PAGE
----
Japanese automaker Nissan has moved a step closer to entering the second life energy storage market following a partnership with a battery management company.
UK-based power management specialist Eaton’s technology will be used with 30kW/h lithium-ion batteries from Nissan’s electric vehicle Leaf to create energy storage and control centres.
The first module will combine second-life Leaf batteries and solar PV to create a stand-alone energy storage and control package that will allow customers to manage energy consumption and supply, whilst connected to, or independent of, the grid.
“The batteries as power storage units far outlast the typical life of a car,” said Electric Vehicle Director of Nissan Global Robert Lujan.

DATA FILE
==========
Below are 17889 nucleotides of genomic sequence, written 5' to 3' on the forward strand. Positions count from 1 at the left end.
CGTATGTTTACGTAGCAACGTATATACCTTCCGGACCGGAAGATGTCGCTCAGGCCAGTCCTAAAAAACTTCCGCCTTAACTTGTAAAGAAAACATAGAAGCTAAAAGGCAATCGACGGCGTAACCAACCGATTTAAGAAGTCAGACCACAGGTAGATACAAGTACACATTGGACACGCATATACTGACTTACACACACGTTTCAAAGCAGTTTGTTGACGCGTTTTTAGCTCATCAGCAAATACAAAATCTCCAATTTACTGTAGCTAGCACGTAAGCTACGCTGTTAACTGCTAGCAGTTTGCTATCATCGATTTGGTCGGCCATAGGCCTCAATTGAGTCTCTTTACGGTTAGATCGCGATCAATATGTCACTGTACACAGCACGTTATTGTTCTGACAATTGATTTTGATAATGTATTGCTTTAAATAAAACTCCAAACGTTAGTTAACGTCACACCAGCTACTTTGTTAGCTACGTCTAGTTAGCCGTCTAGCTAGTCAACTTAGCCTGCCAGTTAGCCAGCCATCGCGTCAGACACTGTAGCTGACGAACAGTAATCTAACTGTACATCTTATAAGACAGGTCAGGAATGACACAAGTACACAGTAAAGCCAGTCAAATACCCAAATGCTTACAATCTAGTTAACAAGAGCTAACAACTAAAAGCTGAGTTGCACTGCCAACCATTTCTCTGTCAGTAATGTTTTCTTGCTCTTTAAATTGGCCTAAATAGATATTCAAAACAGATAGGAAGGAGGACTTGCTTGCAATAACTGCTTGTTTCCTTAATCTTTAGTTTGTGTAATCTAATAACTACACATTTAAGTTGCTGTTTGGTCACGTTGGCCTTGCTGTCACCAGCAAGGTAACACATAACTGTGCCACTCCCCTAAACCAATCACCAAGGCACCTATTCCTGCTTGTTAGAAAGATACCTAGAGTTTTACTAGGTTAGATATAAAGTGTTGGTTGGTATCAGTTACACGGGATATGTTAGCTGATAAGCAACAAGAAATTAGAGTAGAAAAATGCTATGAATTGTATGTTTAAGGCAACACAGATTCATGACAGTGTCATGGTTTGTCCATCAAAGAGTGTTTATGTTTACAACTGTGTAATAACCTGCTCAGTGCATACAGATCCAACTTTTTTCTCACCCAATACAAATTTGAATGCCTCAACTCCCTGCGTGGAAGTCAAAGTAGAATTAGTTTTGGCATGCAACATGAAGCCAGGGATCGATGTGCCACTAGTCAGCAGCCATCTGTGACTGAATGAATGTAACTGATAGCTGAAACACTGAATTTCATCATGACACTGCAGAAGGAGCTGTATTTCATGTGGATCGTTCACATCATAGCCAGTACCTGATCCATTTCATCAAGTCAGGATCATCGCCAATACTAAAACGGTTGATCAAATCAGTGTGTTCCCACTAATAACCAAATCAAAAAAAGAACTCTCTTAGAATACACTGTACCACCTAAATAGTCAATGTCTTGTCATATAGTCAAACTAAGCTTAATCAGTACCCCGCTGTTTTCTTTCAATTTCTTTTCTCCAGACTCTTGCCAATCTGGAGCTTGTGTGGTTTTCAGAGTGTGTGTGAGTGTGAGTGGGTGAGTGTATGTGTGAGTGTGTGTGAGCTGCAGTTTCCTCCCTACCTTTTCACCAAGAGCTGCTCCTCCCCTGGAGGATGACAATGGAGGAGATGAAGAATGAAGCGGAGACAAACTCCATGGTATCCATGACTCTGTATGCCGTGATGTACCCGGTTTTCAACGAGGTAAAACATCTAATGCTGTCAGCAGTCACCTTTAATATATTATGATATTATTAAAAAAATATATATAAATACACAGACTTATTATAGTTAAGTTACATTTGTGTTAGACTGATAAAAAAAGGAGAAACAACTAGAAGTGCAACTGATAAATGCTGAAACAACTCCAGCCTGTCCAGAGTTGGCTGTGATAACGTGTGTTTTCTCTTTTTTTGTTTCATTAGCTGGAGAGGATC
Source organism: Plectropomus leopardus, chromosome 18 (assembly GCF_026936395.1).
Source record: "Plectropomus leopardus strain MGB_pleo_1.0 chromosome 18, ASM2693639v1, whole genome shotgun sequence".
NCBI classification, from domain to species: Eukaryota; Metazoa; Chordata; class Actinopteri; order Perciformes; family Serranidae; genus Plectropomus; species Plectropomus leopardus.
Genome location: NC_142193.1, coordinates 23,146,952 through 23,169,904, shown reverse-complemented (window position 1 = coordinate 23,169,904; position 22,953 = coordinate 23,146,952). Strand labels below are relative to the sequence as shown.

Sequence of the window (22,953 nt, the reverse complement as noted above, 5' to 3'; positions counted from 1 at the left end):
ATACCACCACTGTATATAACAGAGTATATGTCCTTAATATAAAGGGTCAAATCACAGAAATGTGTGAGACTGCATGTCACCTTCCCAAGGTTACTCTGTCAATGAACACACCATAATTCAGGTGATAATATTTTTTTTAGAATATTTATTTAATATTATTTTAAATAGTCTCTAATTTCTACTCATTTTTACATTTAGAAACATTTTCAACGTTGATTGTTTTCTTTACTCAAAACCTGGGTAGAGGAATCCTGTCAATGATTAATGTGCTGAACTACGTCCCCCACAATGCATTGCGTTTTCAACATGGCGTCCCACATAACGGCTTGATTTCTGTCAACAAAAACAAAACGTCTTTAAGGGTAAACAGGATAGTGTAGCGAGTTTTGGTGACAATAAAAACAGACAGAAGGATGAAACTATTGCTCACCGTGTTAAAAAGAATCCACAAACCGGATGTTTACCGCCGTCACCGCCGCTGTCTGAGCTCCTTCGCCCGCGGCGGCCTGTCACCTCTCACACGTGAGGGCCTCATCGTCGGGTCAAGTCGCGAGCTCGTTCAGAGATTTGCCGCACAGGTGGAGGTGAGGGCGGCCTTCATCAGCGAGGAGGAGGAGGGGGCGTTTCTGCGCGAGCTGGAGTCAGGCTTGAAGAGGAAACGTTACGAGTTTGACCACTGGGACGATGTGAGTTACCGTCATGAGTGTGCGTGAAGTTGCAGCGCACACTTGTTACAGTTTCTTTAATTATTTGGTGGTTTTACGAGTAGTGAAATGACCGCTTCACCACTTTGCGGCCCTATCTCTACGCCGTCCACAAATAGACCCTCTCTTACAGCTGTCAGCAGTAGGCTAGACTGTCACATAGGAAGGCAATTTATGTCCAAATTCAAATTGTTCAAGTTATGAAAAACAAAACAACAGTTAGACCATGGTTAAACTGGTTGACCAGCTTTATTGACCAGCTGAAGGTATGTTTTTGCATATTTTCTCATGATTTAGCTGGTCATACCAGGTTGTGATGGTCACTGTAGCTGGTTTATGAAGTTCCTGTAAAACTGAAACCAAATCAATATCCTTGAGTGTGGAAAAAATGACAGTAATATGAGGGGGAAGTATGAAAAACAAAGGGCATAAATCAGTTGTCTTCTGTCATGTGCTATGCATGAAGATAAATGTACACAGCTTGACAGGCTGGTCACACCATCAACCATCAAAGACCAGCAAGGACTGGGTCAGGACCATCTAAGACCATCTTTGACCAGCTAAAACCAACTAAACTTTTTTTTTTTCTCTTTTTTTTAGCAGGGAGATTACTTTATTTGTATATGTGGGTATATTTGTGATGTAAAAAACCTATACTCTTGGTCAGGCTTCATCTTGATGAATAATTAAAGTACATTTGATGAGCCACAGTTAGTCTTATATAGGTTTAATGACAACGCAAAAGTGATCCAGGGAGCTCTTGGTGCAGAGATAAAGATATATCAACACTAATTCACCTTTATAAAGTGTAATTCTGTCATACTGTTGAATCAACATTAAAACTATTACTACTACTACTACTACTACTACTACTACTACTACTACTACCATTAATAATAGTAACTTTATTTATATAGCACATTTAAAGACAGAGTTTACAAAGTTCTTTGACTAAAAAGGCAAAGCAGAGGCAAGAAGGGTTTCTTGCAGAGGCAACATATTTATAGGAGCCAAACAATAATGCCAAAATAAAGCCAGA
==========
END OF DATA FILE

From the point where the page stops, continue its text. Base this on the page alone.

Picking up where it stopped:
Nissan first moved beyond experimenting with used EV batteries when it launched a full-scale commercial business with California-based start-up Green Charge Networks in June.
The batteries from Nissan’s Leaf were used by Green Charge for its behind-the-meter storage systems, backed by a ten-year usability warranty from Nissan.
Nissan is also believed to be working with General Motors and Swiss grid provider ABB on second-life battery applications.